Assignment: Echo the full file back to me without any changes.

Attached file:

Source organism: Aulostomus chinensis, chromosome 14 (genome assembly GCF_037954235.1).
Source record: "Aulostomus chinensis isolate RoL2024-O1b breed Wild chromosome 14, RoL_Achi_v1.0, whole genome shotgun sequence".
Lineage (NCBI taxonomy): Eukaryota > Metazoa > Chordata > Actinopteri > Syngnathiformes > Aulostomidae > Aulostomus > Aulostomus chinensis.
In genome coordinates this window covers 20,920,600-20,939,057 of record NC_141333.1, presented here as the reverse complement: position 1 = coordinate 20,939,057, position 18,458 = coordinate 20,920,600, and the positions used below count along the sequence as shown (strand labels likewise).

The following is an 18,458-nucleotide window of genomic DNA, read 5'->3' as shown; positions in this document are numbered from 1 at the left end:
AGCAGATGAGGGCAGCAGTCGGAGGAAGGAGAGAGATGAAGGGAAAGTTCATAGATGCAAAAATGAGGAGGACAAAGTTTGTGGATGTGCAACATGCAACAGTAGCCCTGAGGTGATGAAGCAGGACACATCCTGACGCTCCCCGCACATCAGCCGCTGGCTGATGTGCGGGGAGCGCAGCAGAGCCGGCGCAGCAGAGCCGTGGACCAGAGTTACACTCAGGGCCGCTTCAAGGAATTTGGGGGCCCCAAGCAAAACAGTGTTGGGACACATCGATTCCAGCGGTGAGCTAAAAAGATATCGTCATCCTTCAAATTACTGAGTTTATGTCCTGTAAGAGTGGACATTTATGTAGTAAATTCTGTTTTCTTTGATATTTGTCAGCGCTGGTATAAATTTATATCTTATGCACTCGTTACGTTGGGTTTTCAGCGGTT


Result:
Source organism: Aulostomus chinensis, chromosome 14 (genome assembly GCF_037954235.1).
Source record: "Aulostomus chinensis isolate RoL2024-O1b breed Wild chromosome 14, RoL_Achi_v1.0, whole genome shotgun sequence".
Lineage (NCBI taxonomy): Eukaryota > Metazoa > Chordata > Actinopteri > Syngnathiformes > Aulostomidae > Aulostomus > Aulostomus chinensis.
In genome coordinates this window covers 20,920,600-20,939,057 of record NC_141333.1, presented here as the reverse complement: position 1 = coordinate 20,939,057, position 18,458 = coordinate 20,920,600, and the positions used below count along the sequence as shown (strand labels likewise).

The following is an 18,458-nucleotide window of genomic DNA, read 5'->3' as shown; positions in this document are numbered from 1 at the left end:
AGCAGATGAGGGCAGCAGTCGGAGGAAGGAGAGAGATGAAGGGAAAGTTCATAGATGCAAAAATGAGGAGGACAAAGTTTGTGGATGTGCAACATGCAACAGTAGCCCTGAGGTGATGAAGCAGGACACATCCTGACGCTCCCCGCACATCAGCCGCTGGCTGATGTGCGGGGAGCGCAGCAGAGCCGGCGCAGCAGAGCCGTGGACCAGAGTTACACTCAGGGCCGCTTCAAGGAATTTGGGGGCCCCAAGCAAAACAGTGTTGGGACACATCGATTCCAGCGGTGAGCTAAAAAGATATCGTCATCCTTCAAATTACTGAGTTTATGTCCTGTAAGAGTGGACATTTATGTAGTAAATTCTGTTTTCTTTGATATTTGTCAGCGCTGGTATAAATTTATATCTTATGCACTCGTTACGTTGGGTTTTCAGCGGTT